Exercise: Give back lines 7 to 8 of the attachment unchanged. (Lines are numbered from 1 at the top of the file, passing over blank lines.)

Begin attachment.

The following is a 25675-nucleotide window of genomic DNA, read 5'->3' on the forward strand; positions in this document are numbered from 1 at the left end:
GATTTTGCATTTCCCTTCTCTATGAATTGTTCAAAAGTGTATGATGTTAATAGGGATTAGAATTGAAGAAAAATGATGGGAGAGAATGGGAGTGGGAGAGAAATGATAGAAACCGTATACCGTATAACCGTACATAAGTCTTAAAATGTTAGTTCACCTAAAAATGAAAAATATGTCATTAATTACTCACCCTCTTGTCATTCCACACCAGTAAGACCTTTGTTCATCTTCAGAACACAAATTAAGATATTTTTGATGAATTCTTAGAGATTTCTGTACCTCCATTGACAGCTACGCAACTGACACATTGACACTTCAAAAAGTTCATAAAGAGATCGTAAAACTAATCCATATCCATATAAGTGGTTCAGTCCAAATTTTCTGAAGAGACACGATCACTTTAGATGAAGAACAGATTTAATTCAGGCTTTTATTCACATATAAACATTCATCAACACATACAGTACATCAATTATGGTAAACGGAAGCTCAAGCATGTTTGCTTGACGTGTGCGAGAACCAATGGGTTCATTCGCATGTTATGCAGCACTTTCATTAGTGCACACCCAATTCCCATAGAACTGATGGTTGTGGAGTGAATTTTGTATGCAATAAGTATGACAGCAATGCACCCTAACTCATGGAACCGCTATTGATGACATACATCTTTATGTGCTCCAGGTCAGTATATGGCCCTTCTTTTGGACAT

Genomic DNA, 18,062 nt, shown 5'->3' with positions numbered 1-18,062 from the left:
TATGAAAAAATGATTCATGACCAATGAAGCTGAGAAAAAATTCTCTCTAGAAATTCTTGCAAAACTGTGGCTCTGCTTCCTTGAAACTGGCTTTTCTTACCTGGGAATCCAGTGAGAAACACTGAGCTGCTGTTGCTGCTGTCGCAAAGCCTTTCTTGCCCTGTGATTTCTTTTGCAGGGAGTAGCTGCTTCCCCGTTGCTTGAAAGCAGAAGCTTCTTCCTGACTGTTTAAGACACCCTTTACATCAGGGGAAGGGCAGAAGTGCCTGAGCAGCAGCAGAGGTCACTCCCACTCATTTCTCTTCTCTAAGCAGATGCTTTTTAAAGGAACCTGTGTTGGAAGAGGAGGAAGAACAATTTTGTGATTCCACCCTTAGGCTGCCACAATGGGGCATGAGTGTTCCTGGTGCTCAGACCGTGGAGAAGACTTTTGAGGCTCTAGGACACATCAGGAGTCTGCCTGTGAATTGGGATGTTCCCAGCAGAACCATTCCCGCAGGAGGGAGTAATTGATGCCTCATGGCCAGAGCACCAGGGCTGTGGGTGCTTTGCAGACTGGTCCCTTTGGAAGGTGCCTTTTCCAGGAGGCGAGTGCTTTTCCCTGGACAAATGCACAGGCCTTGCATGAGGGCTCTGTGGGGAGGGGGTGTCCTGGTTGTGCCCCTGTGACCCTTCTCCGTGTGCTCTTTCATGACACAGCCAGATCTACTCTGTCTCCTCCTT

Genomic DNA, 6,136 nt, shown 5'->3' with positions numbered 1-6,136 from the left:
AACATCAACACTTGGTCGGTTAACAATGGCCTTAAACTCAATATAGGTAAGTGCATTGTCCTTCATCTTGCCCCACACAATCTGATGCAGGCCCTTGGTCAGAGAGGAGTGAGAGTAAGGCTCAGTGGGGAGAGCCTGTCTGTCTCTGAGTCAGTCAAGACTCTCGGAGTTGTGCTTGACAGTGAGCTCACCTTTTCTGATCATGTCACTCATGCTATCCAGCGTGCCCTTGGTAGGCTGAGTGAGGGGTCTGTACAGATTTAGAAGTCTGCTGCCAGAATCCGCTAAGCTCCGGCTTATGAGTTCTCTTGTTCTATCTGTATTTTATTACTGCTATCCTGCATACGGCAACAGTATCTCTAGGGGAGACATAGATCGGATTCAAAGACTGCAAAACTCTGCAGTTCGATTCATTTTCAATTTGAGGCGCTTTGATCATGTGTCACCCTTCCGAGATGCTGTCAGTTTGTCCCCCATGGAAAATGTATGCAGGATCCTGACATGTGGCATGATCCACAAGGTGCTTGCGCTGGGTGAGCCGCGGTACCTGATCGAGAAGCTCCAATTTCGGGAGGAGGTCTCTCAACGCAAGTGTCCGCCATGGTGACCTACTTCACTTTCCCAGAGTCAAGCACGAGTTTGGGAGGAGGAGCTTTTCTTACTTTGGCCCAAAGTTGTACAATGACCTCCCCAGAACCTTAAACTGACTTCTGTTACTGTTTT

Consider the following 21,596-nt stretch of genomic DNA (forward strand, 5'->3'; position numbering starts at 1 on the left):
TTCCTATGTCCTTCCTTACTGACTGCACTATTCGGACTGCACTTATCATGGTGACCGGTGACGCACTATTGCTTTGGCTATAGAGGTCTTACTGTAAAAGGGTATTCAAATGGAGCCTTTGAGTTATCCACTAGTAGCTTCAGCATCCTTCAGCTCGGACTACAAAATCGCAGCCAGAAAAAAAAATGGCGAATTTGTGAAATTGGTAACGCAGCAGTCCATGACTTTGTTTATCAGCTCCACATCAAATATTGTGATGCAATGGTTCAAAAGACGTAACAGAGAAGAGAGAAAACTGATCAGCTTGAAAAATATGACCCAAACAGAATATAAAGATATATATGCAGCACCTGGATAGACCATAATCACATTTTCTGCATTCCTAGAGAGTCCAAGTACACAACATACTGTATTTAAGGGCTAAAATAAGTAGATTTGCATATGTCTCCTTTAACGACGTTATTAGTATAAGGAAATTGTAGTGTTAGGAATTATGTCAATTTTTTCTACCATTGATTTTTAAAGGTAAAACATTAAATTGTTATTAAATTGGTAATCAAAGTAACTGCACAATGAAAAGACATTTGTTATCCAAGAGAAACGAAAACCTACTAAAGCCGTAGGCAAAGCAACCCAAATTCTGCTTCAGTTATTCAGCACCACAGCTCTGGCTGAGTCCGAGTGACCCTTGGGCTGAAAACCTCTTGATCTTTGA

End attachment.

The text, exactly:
Consider the following 21,596-nt stretch of genomic DNA (forward strand, 5'->3'; position numbering starts at 1 on the left):
TTCCTATGTCCTTCCTTACTGACTGCACTATTCGGACTGCACTTATCATGGTGACCGGTGACGCACTATTGCTTTGGCTATAGAGGTCTTACTGTAAAAGGGTATTCAAATGGAGCCTTTGAGTTATCCACTAGTAGCTTCAGCATCCTTCAGCTCGGACTACAAAATCGCAGCCAGAAAAAAAAATGGCGAATTTGTGAAATTGGTAACGCAGCAGTCCATGACTTTGTTTATCAGCTCCACATCAAATATTGTGATGCAATGGTTCAAAAGACGTAACAGAGAAGAGAGAAAACTGATCAGCTTGAAAAATATGACCCAAACAGAATATAAAGATATATATGCAGCACCTGGATAGACCATAATCACATTTTCTGCATTCCTAGAGAGTCCAAGTACACAACATACTGTATTTAAGGGCTAAAATAAGTAGATTTGCATATGTCTCCTTTAACGACGTTATTAGTATAAGGAAATTGTAGTGTTAGGAATTATGTCAATTTTTTCTACCATTGATTTTTAAAGGTAAAACATTAAATTGTTATTAAATTGGTAATCAAAGTAACTGCACAATGAAAAGACATTTGTTATCCAAGAGAAACGAAAACCTACTAAAGCCGTAGGCAAAGCAACCCAAATTCTGCTTCAGTTATTCAGCACCACAGCTCTGGCTGAGTCCGAGTGACCCTTGGGCTGAAAACCTCTTGATCTTTGA